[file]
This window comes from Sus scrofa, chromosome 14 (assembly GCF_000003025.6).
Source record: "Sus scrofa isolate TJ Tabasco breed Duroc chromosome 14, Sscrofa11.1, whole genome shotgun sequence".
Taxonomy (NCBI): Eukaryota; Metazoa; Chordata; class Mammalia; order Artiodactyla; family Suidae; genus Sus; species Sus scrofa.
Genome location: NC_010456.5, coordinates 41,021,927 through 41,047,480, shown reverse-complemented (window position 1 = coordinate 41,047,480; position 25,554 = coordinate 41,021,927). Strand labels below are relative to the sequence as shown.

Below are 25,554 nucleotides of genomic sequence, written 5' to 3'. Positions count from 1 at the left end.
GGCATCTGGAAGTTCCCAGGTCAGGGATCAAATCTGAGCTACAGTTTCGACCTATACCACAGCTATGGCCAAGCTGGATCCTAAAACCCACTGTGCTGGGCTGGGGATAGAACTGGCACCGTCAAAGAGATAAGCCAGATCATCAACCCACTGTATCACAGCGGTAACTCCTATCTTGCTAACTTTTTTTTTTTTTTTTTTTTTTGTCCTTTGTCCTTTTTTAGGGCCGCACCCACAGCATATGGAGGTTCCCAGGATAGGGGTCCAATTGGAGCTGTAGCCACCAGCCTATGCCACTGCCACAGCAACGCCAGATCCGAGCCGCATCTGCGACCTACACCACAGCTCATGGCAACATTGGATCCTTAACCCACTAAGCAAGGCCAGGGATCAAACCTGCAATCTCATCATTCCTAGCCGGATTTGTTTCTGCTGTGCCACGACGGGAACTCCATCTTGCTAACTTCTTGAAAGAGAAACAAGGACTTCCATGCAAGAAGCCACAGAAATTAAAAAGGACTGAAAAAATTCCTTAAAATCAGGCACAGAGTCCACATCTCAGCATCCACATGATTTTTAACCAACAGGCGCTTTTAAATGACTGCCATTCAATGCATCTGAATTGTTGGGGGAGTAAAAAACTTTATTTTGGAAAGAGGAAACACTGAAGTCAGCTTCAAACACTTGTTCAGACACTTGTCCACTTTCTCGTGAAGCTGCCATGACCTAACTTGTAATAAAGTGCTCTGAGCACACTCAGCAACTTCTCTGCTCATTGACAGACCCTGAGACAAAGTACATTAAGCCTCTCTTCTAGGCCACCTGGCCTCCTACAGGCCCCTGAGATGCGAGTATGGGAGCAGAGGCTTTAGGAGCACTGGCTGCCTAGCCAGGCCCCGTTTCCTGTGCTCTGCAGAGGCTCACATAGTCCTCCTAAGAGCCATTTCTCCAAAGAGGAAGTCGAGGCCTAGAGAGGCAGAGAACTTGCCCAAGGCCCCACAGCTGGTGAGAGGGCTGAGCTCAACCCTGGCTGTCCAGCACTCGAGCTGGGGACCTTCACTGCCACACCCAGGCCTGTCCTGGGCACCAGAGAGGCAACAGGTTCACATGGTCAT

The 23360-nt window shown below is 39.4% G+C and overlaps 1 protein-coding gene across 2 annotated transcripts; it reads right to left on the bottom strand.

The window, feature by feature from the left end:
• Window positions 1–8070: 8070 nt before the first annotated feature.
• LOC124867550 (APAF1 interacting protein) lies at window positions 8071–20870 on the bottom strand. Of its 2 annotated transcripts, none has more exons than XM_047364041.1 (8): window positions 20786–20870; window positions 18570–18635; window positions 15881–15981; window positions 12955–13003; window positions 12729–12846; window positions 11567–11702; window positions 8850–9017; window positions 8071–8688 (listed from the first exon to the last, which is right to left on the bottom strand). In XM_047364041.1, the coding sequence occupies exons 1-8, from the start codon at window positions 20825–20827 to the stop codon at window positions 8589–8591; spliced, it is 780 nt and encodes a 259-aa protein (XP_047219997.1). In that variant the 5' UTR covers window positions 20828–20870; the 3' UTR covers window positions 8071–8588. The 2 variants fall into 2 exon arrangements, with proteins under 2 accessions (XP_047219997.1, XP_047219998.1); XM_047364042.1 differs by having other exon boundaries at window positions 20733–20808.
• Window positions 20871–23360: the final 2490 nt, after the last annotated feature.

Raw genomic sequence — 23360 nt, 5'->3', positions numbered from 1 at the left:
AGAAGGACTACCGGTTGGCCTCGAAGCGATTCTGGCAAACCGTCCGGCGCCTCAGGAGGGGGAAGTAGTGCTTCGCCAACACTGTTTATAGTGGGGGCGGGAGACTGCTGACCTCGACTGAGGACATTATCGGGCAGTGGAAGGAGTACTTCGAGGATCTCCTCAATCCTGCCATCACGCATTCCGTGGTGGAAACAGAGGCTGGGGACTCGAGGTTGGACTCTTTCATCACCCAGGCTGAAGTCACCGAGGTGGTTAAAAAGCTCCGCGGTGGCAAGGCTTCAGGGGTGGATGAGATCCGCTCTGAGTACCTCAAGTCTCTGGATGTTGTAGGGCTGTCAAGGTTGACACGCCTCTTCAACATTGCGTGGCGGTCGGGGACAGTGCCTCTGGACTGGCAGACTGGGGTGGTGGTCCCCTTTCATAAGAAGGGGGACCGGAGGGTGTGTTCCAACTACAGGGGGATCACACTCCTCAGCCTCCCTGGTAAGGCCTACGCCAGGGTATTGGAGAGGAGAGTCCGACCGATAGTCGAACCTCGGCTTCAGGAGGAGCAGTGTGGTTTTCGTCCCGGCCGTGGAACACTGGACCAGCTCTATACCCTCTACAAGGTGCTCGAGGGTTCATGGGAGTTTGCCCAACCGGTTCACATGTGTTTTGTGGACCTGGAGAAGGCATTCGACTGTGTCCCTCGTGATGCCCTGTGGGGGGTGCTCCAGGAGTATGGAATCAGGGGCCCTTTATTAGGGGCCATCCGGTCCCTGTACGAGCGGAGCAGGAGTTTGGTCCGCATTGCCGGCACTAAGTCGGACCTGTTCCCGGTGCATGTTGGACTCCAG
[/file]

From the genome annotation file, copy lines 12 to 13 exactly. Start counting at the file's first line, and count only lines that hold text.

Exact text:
Raw genomic sequence — 23360 nt, 5'->3', positions numbered from 1 at the left:
AGAAGGACTACCGGTTGGCCTCGAAGCGATTCTGGCAAACCGTCCGGCGCCTCAGGAGGGGGAAGTAGTGCTTCGCCAACACTGTTTATAGTGGGGGCGGGAGACTGCTGACCTCGACTGAGGACATTATCGGGCAGTGGAAGGAGTACTTCGAGGATCTCCTCAATCCTGCCATCACGCATTCCGTGGTGGAAACAGAGGCTGGGGACTCGAGGTTGGACTCTTTCATCACCCAGGCTGAAGTCACCGAGGTGGTTAAAAAGCTCCGCGGTGGCAAGGCTTCAGGGGTGGATGAGATCCGCTCTGAGTACCTCAAGTCTCTGGATGTTGTAGGGCTGTCAAGGTTGACACGCCTCTTCAACATTGCGTGGCGGTCGGGGACAGTGCCTCTGGACTGGCAGACTGGGGTGGTGGTCCCCTTTCATAAGAAGGGGGACCGGAGGGTGTGTTCCAACTACAGGGGGATCACACTCCTCAGCCTCCCTGGTAAGGCCTACGCCAGGGTATTGGAGAGGAGAGTCCGACCGATAGTCGAACCTCGGCTTCAGGAGGAGCAGTGTGGTTTTCGTCCCGGCCGTGGAACACTGGACCAGCTCTATACCCTCTACAAGGTGCTCGAGGGTTCATGGGAGTTTGCCCAACCGGTTCACATGTGTTTTGTGGACCTGGAGAAGGCATTCGACTGTGTCCCTCGTGATGCCCTGTGGGGGGTGCTCCAGGAGTATGGAATCAGGGGCCCTTTATTAGGGGCCATCCGGTCCCTGTACGAGCGGAGCAGGAGTTTGGTCCGCATTGCCGGCACTAAGTCGGACCTGTTCCCGGTGCATGTTGGACTCCAG